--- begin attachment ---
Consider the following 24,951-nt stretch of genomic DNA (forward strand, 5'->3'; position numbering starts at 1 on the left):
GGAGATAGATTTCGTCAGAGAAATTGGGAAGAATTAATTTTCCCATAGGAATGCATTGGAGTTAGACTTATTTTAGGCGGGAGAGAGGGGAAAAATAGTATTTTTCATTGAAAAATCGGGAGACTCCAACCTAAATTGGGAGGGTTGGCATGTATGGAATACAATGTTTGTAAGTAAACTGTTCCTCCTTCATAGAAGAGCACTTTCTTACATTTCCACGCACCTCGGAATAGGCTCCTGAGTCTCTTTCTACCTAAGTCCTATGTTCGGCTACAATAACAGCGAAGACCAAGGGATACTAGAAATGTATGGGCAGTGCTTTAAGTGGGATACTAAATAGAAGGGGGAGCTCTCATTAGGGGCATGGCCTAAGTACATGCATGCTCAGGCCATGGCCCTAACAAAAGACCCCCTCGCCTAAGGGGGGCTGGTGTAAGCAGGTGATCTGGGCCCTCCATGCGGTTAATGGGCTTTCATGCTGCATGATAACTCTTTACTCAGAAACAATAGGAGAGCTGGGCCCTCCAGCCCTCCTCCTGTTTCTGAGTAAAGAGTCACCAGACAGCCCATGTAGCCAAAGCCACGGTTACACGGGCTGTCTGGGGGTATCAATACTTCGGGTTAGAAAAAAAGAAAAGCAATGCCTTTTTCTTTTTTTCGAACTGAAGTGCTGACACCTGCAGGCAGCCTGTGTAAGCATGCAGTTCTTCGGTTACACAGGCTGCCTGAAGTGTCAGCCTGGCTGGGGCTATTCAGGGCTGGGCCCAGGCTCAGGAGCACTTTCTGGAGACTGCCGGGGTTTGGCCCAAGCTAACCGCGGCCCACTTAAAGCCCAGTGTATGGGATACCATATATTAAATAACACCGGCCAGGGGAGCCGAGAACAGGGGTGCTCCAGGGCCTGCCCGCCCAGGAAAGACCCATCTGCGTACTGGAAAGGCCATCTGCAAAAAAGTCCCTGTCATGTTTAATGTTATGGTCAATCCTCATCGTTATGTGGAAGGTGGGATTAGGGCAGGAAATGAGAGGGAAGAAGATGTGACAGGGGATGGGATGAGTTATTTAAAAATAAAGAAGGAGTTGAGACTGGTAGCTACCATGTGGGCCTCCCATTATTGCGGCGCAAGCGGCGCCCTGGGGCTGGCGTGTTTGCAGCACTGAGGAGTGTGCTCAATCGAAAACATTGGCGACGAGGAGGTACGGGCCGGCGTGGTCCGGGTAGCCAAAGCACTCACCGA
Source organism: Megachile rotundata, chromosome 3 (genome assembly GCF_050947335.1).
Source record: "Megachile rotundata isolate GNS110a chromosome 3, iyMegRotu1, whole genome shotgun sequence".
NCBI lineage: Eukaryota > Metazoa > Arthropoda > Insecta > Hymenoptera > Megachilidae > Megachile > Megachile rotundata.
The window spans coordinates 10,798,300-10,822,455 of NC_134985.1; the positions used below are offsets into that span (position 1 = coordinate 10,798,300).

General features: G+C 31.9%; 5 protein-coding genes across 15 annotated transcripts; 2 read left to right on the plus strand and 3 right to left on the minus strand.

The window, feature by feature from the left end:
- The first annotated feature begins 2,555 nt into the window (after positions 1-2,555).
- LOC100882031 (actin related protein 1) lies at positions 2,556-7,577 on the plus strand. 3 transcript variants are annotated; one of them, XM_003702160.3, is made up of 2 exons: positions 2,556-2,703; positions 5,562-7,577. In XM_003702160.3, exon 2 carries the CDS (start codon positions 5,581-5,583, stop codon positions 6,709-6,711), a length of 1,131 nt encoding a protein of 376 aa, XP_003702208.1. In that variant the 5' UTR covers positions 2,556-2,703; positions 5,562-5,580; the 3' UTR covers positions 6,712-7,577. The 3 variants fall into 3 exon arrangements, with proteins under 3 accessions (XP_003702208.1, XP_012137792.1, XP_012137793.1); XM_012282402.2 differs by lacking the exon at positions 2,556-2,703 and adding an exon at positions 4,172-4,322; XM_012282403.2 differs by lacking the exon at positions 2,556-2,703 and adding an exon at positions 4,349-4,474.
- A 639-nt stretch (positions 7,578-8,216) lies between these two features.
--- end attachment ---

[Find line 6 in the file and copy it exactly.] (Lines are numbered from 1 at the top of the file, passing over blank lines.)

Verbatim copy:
The window spans coordinates 10,798,300-10,822,455 of NC_134985.1; the positions used below are offsets into that span (position 1 = coordinate 10,798,300).